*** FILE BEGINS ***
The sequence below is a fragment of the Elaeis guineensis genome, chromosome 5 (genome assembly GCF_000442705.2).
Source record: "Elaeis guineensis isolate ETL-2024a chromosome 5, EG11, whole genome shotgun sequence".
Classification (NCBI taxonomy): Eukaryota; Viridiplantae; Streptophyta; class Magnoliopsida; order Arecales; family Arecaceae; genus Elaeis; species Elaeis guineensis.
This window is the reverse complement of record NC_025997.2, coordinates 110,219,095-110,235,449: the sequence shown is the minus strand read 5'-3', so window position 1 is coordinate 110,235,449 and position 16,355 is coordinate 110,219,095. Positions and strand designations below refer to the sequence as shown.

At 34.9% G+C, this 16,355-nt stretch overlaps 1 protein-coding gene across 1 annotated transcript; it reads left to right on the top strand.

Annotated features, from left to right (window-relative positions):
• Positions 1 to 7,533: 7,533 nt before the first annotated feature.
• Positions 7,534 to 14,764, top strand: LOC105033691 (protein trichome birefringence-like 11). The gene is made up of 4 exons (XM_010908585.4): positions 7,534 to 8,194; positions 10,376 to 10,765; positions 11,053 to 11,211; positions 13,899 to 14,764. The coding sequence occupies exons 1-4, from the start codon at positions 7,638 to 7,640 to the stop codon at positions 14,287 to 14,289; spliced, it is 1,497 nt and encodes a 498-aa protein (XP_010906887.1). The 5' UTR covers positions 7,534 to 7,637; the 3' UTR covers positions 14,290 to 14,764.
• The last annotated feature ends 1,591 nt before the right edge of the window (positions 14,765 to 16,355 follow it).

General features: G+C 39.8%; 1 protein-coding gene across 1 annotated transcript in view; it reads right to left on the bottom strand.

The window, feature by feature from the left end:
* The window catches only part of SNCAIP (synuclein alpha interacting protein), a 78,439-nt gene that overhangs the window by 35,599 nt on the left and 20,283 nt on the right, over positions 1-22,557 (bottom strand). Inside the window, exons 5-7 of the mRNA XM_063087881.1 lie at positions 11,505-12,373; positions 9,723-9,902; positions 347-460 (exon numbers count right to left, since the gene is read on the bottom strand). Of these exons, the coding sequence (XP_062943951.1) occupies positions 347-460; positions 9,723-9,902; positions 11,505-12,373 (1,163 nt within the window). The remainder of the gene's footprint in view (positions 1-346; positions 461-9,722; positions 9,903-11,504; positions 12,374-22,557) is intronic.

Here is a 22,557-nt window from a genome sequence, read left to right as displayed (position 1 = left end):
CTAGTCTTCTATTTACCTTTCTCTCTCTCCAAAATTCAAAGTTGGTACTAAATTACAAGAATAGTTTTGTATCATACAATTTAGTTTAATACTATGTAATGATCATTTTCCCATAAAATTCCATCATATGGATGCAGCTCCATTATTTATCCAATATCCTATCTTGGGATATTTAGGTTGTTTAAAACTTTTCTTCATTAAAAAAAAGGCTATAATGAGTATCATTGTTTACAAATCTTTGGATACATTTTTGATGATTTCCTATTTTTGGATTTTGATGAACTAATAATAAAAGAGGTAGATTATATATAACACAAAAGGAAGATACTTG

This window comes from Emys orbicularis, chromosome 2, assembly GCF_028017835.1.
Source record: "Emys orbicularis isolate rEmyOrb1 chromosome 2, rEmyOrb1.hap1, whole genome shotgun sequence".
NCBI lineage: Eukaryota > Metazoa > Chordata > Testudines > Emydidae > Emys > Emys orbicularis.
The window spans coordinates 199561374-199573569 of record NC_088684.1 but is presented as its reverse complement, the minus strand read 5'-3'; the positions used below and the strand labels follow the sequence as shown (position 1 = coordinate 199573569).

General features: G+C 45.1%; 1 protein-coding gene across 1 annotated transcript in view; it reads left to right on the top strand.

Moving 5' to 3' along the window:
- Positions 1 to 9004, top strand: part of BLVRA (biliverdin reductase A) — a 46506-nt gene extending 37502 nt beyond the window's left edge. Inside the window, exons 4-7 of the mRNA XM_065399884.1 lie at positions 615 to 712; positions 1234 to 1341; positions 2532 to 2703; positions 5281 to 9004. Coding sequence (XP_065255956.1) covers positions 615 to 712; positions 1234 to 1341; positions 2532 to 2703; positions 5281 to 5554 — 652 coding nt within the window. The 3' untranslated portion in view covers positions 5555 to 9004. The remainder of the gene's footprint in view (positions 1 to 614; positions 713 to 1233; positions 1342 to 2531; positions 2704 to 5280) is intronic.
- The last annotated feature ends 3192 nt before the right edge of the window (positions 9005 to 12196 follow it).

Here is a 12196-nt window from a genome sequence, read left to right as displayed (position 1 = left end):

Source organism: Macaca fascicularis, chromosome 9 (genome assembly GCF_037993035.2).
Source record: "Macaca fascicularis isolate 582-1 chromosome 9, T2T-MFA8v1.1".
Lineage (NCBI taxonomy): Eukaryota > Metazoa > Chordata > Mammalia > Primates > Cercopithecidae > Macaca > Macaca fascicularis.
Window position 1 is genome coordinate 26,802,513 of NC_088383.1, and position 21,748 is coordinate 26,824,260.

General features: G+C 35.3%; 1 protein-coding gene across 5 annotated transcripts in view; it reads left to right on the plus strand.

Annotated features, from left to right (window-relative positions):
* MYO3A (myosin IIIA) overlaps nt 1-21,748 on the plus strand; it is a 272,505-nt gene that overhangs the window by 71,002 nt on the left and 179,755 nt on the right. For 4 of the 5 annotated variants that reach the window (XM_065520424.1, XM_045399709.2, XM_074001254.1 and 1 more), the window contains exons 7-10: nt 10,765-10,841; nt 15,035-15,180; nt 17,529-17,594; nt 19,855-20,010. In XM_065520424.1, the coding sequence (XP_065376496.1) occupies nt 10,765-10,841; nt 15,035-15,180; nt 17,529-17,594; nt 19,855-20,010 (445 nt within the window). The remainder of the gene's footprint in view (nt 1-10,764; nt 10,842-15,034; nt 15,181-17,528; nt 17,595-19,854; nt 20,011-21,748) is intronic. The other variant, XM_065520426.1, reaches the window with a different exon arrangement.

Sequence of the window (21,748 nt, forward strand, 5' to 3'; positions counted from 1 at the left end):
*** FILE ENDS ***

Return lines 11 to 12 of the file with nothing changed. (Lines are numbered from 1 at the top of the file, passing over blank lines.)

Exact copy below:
The window, feature by feature from the left end:
* The window catches only part of SNCAIP (synuclein alpha interacting protein), a 78,439-nt gene that overhangs the window by 35,599 nt on the left and 20,283 nt on the right, over positions 1-22,557 (bottom strand). Inside the window, exons 5-7 of the mRNA XM_063087881.1 lie at positions 11,505-12,373; positions 9,723-9,902; positions 347-460 (exon numbers count right to left, since the gene is read on the bottom strand). Of these exons, the coding sequence (XP_062943951.1) occupies positions 347-460; positions 9,723-9,902; positions 11,505-12,373 (1,163 nt within the window). The remainder of the gene's footprint in view (positions 1-346; positions 461-9,722; positions 9,903-11,504; positions 12,374-22,557) is intronic.